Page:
The top 14 interior design trends 2024

2023 was a strong year for interiors with folk florals, Barbiecore and coastal all dominating designs.

The trends this past year screamed optimism and embracing joy in our homes, and while that’s set to continue into 2024 (say hello to Tropical and Kitsch), there will also be a move towards the creation of more unique and individual design.

“Interior design trends for 2024 will branch out from the past few years bringing a freshness in the form of self-expression,” explains Margaret Larson from Sustainable Furniture.

“Highly personalised and individual spaces will dominate the interior world utilising a ‘go with the flow’ approach to stray away from the commonly noted interior design ‘rules’.”

As we move past a tough couple of years, Larson predicts homeowners and renters will be looking to express themselves freely with their home decor choices by waving goodbye to the ultra modern and minimalist interiors that can sometimes feel restrictive.

“This freedom will encourage the rise of mix-matched shades and layering combined with soft lines and curves,” she adds.

“At the core of all of this, sustainability will take a huge standpoint. With rising attention being shone on climate change, homeowners are looking to take a hands-on approach by opting for eco-conscious design choices as well as second-hand decor and furniture that holds value and tells a story.”

With that in mind, here’s a look at some of the trends we’ll be trying in our homes in 2024.

Western Gothic

Rustic chic is making a comeback in 2024, this time with a dark cowboy edge. Western bedding ideas are up 310% on Pinterest, as well as Vintage Americana seeing a 145% spike.

“Look to introduce plenty of texture, classic boho patterns and metallics,” suggests Anne Haimes, design director and founder of Anne Haimes Interiors.

“Matte black should be a staple in this style’s colour palette, so don’t shy away from incorporating somewhat gothic-inspired pieces.”

rental kids bedroom decor ideas: removable wild west wallpaper from Pixers
Image credit: Good Homes

Kitschy kitchens

Eccentric and retro kitchens have arguably never fallen out of style, but they’ll be an even bigger trend next year, with Pinterest reporting searches increasing 160%.

One popular way to approach the kitschy kitchen trend is to lean into vintage. “The ever-popular 1950s-inspired Smeg fridges, for example, make an excellent addition with their retro designs and candy colours,” Haimes advises.

Alternatively, Haimes suggests looking to classic patterns such as gingham or floral prints. “Pink and green will continue to be popular colour palettes in kitchens next year,” she adds.

“Remember, it’s important to balance the boldness of kitschy kitchens by incorporating natural materials. Diversifying your textures will not only create a more homely and welcoming space but will also prevent your kitchen from looking cheap.”

2lg studio john lewis of hungerford kitchen green pink -
Image credit: Good Homes


Next year, coffee lovers will take their love of the brown stuff to the next level with a dedicated and decorated coffee space at home.

Interest in coffee bar styling has seen a whopping 1,125% increase according to Pinterest. “Think beautifully decorated open shelving, a barista-level coffee machine and, of course, plenty of greenery to add cosiness,” Haimes says.

“Make use of trays to make your space neat and avoid leaving out any branded packaging. Instead, use decorative refillable containers to match the aesthetic.”

Create a built in drinks cabinet at home
Image credit: Harvey Jones

A trip to the Tropics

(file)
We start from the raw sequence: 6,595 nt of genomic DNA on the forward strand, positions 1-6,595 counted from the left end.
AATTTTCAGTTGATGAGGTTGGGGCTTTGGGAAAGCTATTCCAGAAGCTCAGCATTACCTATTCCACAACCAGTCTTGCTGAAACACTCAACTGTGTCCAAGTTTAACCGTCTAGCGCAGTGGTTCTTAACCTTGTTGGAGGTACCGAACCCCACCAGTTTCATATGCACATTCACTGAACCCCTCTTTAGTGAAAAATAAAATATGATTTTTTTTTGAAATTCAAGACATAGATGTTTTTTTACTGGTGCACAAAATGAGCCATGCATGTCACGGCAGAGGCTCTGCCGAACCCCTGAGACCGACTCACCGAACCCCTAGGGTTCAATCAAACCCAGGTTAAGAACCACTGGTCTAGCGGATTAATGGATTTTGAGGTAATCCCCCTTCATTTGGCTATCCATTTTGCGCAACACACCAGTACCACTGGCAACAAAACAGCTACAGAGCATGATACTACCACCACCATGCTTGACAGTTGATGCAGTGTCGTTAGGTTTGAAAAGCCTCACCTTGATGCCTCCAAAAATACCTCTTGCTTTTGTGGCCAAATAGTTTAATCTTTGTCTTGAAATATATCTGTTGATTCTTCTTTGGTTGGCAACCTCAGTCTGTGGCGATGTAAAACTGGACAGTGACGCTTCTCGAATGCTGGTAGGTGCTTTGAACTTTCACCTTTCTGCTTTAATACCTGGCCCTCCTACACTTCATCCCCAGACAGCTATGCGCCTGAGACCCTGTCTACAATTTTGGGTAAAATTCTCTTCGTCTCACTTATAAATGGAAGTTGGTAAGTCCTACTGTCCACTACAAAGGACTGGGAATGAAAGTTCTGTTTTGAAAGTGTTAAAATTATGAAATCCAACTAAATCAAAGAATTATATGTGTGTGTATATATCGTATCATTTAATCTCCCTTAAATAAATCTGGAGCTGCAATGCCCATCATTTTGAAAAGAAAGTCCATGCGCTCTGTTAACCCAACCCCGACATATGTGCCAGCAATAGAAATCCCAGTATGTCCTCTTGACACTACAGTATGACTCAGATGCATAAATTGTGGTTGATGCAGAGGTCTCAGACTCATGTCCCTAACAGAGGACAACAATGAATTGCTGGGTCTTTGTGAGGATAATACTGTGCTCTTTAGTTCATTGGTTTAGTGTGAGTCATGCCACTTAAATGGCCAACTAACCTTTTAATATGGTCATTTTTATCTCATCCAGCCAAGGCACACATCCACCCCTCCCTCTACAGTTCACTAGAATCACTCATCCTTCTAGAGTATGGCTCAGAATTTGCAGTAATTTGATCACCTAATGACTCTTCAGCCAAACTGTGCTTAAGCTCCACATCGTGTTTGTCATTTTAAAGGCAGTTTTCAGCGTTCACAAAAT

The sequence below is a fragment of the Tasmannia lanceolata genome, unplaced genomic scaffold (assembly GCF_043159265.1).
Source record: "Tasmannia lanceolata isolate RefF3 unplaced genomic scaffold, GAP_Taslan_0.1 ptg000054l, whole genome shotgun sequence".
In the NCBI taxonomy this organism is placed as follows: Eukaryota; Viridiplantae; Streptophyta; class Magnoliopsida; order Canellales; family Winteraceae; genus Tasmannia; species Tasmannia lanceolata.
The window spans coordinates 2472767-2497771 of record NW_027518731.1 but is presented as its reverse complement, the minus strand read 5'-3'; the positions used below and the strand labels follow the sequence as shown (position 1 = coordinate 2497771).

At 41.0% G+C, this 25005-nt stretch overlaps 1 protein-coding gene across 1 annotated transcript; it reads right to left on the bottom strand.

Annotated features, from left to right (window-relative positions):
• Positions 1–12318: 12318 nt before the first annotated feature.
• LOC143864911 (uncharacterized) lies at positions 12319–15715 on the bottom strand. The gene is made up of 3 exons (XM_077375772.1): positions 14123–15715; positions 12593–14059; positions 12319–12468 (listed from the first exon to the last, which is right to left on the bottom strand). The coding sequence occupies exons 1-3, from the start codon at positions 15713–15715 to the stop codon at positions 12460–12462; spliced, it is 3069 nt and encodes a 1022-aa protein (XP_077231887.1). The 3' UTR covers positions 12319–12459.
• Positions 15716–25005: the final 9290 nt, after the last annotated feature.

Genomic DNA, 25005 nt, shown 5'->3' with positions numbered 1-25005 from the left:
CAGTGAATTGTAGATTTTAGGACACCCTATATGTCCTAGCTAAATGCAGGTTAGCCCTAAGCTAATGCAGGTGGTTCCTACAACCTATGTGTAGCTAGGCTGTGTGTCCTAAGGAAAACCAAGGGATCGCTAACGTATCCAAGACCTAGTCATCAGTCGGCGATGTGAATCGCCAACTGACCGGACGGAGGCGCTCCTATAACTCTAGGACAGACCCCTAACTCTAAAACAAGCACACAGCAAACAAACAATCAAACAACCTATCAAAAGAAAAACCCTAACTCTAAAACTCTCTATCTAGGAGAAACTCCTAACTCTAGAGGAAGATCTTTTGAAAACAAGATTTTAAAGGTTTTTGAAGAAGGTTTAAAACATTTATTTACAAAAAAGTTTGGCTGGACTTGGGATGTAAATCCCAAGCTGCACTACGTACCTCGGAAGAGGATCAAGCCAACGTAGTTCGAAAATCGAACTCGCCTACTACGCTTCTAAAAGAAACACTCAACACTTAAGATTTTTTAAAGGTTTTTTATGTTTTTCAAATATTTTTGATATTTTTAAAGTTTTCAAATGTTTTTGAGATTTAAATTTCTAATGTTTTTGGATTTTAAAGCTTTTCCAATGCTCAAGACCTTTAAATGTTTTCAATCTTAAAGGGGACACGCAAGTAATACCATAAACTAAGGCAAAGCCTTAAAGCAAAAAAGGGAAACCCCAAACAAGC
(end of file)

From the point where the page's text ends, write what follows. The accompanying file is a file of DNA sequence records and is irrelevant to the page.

Seeking refuge from the chilly weather by creating a sunny oasis at home will be a top trend for 2024, with tropical chic décor up 110%.

“This coastal take on bohemia will be sure to bring some joy into your home,” explains Haimes.

“Think natural woven materials like wicker, coral-inspired shapes and vibrant colours. Ocean blues, vibrant pinks and even pops of orange will be the foundation of this style.”

Haimes predicts this will be a popular interiors trend next year, thanks to it being easy to incorporate into existing styles with minimal effort.

“Just a few simple décor switches such as adding bursts of colour or even introducing tropical bouquets will quickly bring the style’s sunny feeling to interiors,” she adds.

large oval bathtub in front of tropical bathroom wallpaper
Image credit: Good Homes

Jellyfish-Inspired décor

The widely popular mushroom lamp was one of 2023’s biggest interior trends. But next year, jellyfish-like shapes will be making waves.

“Tying in perfectly to the tropical-chic trend, this style embraces the whimsy of these aquatic creatures,” Haimes says. “Organic shapes and iridescent tones will be a big factor for jellyfish-inspired décor.”

black wallpaper with jellyfish print by Pippa Jameson in a bathroom with a white sink and gold taps
Image Credit: Pippa Jameson/Good Homes

Rustic chic

When we think of rustic interiors, it can be easy to fall into the trap of leaning too hard into farmhouse or shabby-chic styles. But 2024’s rustic-inspired trend will be far more sophisticated. Think natural materials and organic shapes, as opposed to furniture pieces that have been too lived in.

“Texture is going to be a big trend next year, so look to introduce visual interest by layering natural materials with muted colours,” Haimes suggests. “Natural woven textures and even weathered wood with offer an earthy approach to rustic chic.”

stanley rustic cabin style wood house - living room -
Image credit: Good Homes

Contrasting curves

The curvature trend isn’t going anywhere any time soon. “With organic shapes set to be a big trend for the next year, embrace imperfect curves and rounded edges for a modern take on curved furniture and design features,” Haimes explains.

“Curved sofas and rugs will still be big, as will curved alcoves and archways, while abstract mirrors and rounded décor pieces will continue to dominate home furnishings, particularly in abstract, organic shapes.“

One defining feature of this trend will be contrasting curvature with sharp edges and structural architectural elements.

“This juxtaposition will help balance the fluidity of rounded features and make interiors more cohesive and visually appealing,” Haimes adds.